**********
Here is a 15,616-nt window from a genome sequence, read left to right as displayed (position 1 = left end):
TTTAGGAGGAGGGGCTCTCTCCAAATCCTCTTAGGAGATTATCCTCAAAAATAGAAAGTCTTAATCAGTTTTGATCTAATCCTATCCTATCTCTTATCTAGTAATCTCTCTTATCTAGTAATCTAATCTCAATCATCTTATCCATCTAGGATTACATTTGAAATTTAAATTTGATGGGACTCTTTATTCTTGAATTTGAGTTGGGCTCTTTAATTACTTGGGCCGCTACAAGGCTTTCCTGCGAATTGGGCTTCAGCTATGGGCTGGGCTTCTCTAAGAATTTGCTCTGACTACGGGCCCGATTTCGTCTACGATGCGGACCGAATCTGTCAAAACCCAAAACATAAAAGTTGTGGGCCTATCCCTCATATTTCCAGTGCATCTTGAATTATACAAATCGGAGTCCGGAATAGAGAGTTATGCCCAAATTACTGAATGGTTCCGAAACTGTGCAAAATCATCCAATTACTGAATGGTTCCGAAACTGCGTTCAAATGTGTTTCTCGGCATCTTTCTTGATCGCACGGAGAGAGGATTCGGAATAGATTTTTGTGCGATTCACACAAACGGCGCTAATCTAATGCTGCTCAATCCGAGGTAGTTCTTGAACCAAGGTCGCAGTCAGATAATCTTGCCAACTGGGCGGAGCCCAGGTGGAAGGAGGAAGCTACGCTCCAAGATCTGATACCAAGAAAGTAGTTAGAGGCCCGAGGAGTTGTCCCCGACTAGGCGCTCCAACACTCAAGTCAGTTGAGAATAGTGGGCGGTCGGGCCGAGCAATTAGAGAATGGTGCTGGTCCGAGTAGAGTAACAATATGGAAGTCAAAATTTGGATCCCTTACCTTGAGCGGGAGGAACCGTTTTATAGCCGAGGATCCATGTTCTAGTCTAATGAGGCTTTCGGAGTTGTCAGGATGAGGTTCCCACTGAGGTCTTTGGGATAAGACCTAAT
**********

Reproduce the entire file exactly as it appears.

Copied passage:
Here is a 15,616-nt window from a genome sequence, read left to right as displayed (position 1 = left end):
TTTAGGAGGAGGGGCTCTCTCCAAATCCTCTTAGGAGATTATCCTCAAAAATAGAAAGTCTTAATCAGTTTTGATCTAATCCTATCCTATCTCTTATCTAGTAATCTCTCTTATCTAGTAATCTAATCTCAATCATCTTATCCATCTAGGATTACATTTGAAATTTAAATTTGATGGGACTCTTTATTCTTGAATTTGAGTTGGGCTCTTTAATTACTTGGGCCGCTACAAGGCTTTCCTGCGAATTGGGCTTCAGCTATGGGCTGGGCTTCTCTAAGAATTTGCTCTGACTACGGGCCCGATTTCGTCTACGATGCGGACCGAATCTGTCAAAACCCAAAACATAAAAGTTGTGGGCCTATCCCTCATATTTCCAGTGCATCTTGAATTATACAAATCGGAGTCCGGAATAGAGAGTTATGCCCAAATTACTGAATGGTTCCGAAACTGTGCAAAATCATCCAATTACTGAATGGTTCCGAAACTGCGTTCAAATGTGTTTCTCGGCATCTTTCTTGATCGCACGGAGAGAGGATTCGGAATAGATTTTTGTGCGATTCACACAAACGGCGCTAATCTAATGCTGCTCAATCCGAGGTAGTTCTTGAACCAAGGTCGCAGTCAGATAATCTTGCCAACTGGGCGGAGCCCAGGTGGAAGGAGGAAGCTACGCTCCAAGATCTGATACCAAGAAAGTAGTTAGAGGCCCGAGGAGTTGTCCCCGACTAGGCGCTCCAACACTCAAGTCAGTTGAGAATAGTGGGCGGTCGGGCCGAGCAATTAGAGAATGGTGCTGGTCCGAGTAGAGTAACAATATGGAAGTCAAAATTTGGATCCCTTACCTTGAGCGGGAGGAACCGTTTTATAGCCGAGGATCCATGTTCTAGTCTAATGAGGCTTTCGGAGTTGTCAGGATGAGGTTCCCACTGAGGTCTTTGGGATAAGACCTAAT